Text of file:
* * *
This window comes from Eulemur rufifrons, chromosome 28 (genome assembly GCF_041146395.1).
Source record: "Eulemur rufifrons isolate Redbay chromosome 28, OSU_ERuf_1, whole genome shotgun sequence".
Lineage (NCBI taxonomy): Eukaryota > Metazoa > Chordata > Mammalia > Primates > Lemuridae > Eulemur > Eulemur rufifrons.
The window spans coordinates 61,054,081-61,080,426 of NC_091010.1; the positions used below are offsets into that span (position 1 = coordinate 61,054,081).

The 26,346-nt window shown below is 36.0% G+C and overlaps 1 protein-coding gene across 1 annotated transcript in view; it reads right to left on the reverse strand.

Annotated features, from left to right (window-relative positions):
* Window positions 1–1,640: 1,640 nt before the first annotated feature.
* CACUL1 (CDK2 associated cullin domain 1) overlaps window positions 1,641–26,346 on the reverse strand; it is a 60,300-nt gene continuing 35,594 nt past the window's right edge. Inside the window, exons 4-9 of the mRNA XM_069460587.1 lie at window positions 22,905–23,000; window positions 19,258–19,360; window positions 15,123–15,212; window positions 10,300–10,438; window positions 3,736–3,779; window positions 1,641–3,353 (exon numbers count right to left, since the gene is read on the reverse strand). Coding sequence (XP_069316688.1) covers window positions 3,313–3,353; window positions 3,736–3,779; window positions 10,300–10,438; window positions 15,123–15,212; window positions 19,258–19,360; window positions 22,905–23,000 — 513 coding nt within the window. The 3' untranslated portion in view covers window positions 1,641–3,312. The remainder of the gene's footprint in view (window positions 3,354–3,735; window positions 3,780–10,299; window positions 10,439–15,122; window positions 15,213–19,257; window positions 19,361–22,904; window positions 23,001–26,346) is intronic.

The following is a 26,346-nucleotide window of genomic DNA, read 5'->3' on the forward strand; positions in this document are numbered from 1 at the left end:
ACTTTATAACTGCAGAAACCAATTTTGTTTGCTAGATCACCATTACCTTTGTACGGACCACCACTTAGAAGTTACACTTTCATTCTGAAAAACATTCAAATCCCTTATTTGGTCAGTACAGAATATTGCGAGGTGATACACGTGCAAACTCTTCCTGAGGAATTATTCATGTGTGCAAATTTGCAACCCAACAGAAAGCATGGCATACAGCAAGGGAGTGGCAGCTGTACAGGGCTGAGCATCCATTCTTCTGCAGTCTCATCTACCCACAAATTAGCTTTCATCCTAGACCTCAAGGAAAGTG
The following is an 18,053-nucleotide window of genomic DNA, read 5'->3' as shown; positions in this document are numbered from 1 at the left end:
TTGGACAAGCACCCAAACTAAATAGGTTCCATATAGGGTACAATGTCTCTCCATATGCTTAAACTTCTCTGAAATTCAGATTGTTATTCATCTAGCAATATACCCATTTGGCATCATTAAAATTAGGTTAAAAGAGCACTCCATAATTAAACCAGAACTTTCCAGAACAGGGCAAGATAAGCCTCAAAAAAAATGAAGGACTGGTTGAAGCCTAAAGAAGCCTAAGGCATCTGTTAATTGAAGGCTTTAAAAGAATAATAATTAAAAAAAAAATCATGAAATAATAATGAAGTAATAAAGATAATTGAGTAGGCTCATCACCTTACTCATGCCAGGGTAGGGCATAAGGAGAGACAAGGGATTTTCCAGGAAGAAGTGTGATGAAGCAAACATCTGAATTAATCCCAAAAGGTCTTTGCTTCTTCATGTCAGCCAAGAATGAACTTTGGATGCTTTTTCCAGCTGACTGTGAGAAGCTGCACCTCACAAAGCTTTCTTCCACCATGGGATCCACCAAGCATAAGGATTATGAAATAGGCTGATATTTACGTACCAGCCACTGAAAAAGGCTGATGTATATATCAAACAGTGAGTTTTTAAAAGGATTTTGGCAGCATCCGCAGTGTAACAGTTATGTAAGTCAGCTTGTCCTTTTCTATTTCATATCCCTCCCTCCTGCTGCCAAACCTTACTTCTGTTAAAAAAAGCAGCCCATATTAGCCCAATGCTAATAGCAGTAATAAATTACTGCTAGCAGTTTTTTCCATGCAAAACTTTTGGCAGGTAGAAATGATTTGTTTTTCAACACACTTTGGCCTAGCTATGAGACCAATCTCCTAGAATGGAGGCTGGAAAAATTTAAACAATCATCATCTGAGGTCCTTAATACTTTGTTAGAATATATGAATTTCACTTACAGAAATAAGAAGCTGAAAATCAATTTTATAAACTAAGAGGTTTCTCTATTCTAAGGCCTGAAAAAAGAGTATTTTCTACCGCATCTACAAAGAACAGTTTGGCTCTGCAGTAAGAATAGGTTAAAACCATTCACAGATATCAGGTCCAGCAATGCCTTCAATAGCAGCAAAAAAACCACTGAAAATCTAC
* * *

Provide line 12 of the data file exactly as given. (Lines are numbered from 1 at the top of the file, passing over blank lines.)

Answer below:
TTGGACAAGCACCCAAACTAAATAGGTTCCATATAGGGTACAATGTCTCTCCATATGCTTAAACTTCTCTGAAATTCAGATTGTTATTCATCTAGCAATATACCCATTTGGCATCATTAAAATTAGGTTAAAAGAGCACTCCATAATTAAACCAGAACTTTCCAGAACAGGGCAAGATAAGCCTCAAAAAAAATGAAGGACTGGTTGAAGCCTAAAGAAGCCTAAGGCATCTGTTAATTGAAGGCTTTAAAAGAATAATAATTAAAAAAAAAATCATGAAATAATAATGAAGTAATAAAGATAATTGAGTAGGCTCATCACCTTACTCATGCCAGGGTAGGGCATAAGGAGAGACAAGGGATTTTCCAGGAAGAAGTGTGATGAAGCAAACATCTGAATTAATCCCAAAAGGTCTTTGCTTCTTCATGTCAGCCAAGAATGAACTTTGGATGCTTTTTCCAGCTGACTGTGAGAAGCTGCACCTCACAAAGCTTTCTTCCACCATGGGATCCACCAAGCATAAGGATTATGAAATAGGCTGATATTTACGTACCAGCCACTGAAAAAGGCTGATGTATATATCAAACAGTGAGTTTTTAAAAGGATTTTGGCAGCATCCGCAGTGTAACAGTTATGTAAGTCAGCTTGTCCTTTTCTATTTCATATCCCTCCCTCCTGCTGCCAAACCTTACTTCTGTTAAAAAAAGCAGCCCATATTAGCCCAATGCTAATAGCAGTAATAAATTACTGCTAGCAGTTTTTTCCATGCAAAACTTTTGGCAGGTAGAAATGATTTGTTTTTCAACACACTTTGGCCTAGCTATGAGACCAATCTCCTAGAATGGAGGCTGGAAAAATTTAAACAATCATCATCTGAGGTCCTTAATACTTTGTTAGAATATATGAATTTCACTTACAGAAATAAGAAGCTGAAAATCAATTTTATAAACTAAGAGGTTTCTCTATTCTAAGGCCTGAAAAAAGAGTATTTTCTACCGCATCTACAAAGAACAGTTTGGCTCTGCAGTAAGAATAGGTTAAAACCATTCACAGATATCAGGTCCAGCAATGCCTTCAATAGCAGCAAAAAAACCACTGAAAATCTAC